Thursday, December 3, 2015

Living Leyte People Features: Jayson Alexander Carr, All Hands Volunteer

Jayson Alexander Carr
AGE: 22
Originally from: California, USA
Position held prior to coming over to the Phillipines: Graduated in May of 2015, worked under a government contractor company cleaning up after the Avian Flu epidemic in the US for USDA.

One would need to do a double take on Californian Jayson Alexander Carr because he could very easily pass for Liam Helmsworth with a beard right? But make no mistake, this gentleman is worth his weight in California gold because of his big heart. Jason volunteered here in the Philippines because to put it in his own words, he wasn’t happy not doing anything at home in a humanitarian sense. This is his interview. 

LL: Can you describe the place and vibe where you come from?
JAC: I come from Orange City, California, a suburb, I live in a track home or a cookie cutter home where everything looks the same, it’s a  small, safe and nice little bubble of a neighborhood. 

LL: What was your major in college?
JAC: I majored in psychology.

LL: What was your life like before you came?
JAC: I was the intermediary between contractors and the government, we were in place to make sure there was no over charging of equipment and services. Life was great, my parents provided for everything, I had a private catholic education. I had plenty of opportunities to take. Living in Southern California, the weather is amazing, there’s the ocean, it has a relax feel.

LL: What's your impression of our place?
JAC: I was in Manila first, then when I came to Tacloban, there was this welcoming party of the porters who would clap (a rhyme) and bid us welcome. When I arrived, the sun was just rising, the fishermen were already out to sea. It was a great welcome. I find that the shops are distinguishable, the sari-sari shops, it’s redundant but it makes sense. I’d never seen the living conditions I have seen here, I visited in the coastal towns and to see so much trash… I saw toilets that are on the beach with kids just playing underneath it. It doesn’t make sense to me why there’s poop where you play. I also saw these signs on some barangays which said, “this is a public feces-free barangay,” I didn’t understand why the sign was even there. The way I see it, you start with a clean bedroom, your begin and end the day somewhere clean, then you extend this to your entire house, then your neighborhood, then your community.

LL: How can we improve our place and as a people in general?
JAC: Knowledge on cleaning up trash.

LL: What pivotal moment made you choose to become a volunteer/aid worker?
JAC: I heard about All Hands from a friend who went to Nepal, also a big reason was that I never traveled, and I think when you travel and make a home in a place, it would involve you in making a place better. Also, I am a huge follower of humanitarian efforts. Personally, I wasn’t happy, I was only sitting at home.

LL: Has your experiences here affected or changed you as a person? And do you think that your experience here will be useful for you in the future?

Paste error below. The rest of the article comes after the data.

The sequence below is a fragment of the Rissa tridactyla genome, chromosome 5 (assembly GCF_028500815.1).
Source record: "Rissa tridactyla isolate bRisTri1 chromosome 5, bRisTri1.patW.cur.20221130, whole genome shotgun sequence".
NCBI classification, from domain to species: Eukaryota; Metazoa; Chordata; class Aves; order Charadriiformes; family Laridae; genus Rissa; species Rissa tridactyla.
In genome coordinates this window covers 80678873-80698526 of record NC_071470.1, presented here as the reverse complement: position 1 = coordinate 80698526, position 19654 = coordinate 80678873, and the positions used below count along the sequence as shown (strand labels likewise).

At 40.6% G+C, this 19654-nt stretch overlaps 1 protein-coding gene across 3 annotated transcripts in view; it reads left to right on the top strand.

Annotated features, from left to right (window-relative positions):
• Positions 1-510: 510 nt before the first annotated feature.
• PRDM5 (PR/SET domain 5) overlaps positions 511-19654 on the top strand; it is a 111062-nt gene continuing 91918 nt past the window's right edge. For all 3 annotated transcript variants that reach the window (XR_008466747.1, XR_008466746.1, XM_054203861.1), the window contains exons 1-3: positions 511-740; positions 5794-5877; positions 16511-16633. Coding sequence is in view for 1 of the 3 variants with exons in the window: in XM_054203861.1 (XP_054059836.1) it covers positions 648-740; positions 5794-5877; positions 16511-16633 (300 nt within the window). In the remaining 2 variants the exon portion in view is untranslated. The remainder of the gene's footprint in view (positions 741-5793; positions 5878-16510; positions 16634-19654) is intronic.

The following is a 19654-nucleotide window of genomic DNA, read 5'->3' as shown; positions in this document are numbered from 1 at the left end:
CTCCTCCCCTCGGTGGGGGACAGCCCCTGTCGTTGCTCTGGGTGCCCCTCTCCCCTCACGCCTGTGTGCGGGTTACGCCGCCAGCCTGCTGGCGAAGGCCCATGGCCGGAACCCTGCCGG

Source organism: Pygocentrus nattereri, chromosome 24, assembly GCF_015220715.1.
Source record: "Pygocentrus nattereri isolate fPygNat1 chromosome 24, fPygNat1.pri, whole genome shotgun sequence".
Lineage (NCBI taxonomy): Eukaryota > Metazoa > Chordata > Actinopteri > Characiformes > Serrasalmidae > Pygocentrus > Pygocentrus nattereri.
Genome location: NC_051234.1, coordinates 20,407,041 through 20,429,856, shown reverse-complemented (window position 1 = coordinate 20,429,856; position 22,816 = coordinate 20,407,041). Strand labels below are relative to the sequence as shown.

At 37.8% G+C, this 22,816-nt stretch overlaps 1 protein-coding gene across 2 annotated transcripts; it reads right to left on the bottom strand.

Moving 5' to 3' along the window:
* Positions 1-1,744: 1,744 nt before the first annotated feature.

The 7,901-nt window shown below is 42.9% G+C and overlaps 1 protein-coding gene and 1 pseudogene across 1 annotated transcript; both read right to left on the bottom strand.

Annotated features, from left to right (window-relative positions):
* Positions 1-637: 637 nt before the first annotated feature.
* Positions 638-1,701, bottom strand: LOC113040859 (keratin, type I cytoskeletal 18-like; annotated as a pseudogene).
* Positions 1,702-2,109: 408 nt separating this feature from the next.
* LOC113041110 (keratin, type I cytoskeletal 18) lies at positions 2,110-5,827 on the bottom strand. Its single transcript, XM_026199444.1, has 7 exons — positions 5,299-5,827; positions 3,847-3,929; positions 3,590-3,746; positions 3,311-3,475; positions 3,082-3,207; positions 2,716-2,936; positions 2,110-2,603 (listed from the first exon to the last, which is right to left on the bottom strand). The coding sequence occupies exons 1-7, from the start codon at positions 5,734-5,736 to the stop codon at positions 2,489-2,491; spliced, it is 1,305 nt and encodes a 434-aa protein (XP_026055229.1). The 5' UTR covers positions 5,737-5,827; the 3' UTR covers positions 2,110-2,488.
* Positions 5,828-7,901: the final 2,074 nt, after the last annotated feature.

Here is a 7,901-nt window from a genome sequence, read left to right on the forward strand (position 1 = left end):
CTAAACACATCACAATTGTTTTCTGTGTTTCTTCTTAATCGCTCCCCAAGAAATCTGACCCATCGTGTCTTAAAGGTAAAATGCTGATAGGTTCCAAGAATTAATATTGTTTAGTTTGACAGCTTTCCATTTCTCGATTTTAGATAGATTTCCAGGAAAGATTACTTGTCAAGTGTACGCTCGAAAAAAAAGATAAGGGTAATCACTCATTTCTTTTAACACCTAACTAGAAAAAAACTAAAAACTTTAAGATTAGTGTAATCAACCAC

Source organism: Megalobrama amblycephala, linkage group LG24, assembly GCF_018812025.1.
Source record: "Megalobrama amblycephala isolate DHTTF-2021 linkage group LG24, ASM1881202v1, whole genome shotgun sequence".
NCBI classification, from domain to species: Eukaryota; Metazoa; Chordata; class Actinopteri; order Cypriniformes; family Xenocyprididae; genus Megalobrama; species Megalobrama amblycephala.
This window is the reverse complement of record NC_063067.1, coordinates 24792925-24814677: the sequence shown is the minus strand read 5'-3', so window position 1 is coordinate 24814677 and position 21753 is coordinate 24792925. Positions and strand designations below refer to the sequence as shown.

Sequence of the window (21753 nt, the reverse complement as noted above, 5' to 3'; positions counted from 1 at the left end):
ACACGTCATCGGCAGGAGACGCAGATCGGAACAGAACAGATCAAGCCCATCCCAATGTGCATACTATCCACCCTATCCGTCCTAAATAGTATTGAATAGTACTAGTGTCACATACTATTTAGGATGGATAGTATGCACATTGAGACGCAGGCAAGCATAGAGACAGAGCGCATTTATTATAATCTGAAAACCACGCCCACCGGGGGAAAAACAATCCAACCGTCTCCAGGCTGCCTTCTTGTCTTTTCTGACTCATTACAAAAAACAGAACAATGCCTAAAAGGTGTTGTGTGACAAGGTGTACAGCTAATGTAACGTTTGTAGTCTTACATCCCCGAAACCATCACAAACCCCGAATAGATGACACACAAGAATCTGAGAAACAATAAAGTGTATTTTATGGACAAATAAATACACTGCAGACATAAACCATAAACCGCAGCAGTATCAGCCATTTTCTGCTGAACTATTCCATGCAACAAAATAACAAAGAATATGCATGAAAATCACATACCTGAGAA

JAC: It has definitely helped me because it has actualized an idea I had with traveling. I didn’t know what I could do with my own hands. Regarding NGOs, you get ideas about how to do work and coming into All Hands, it’s different because you are doing labor, though I was expecting more locally sourced help, I didn’t realize the projects would take the whole day for the team.

LL: Are you an activist or an advocate?
JAC: I’m an advocate. I spread the knowledge that way.

LL: Given all that has happened in the world, the news we see, the political and religious upheavals between countries an ideologies, there’s terrorism and the natural disasters which we cannot control. Do you feel there is hope for the future of our planet?
JAC: Yes, I feel it in myself, everyday when I can control myself. Then I know that someone else can control their own selves. For me, there’s empathy out there, every human has the same biological grain and if i can do it, it’s possible for someone on the opposite end to do it too, if there’s a little hope than theres hope for the general sense. If you can do it in your way then anybody can do it.

LL: Given an opportunity to resolve one global issue or conflict happening in the world right now,  which one would you take a gander at?
JAC: The refugee crises in Syria through Europe.

LL: Apart from volunteer work or being an aid worker, what’s the next best thing that makes you eloquent or effusive with words?
JAC: Reading and writing, I like essays, I write from the stream of consciousness because that’s what people are, that’s why I studied psychology.
LL: What have you written?
JAC: Letters to people, essays from my own stream of consciousness.

LL: What’s next for you?
I have a flight booked to Vietnam and I will go to the Northern province to teach English in Hagiang (pronounced Hazhing), then I will go back home to pay my student loans and I want to help in the Syrian refugee crises.

LL: Wanna play one-word-answer questions and Bonus Q?
Moon or Sun?   Moon
Monochrome or Colored?   Colored
Iceland or Australia?  Australia
FĂștbol or Football?  Soccer
Coffee or Tea?  Coffee
Eagle or Dolphin?  Eagle

Bonus Q: If you were given the power to spend 2 hours with someone who has passed on, who would it be and why?
JAC: Earnest Hemingway, I just want to know how did it, how he get there, what made him write what he wrote. I’m not even sure if I can say anything, it will be more like he will be the one who would talk and I listen. 

LL: Good choice.

As we conclude the interview, we wish Jayson all the best in the world and all his endeavors. What a fortuitous circumstance that we first got to know him while he was extending himself to us in such a selfless way. 

Jason, from all of us, Thank you very much!

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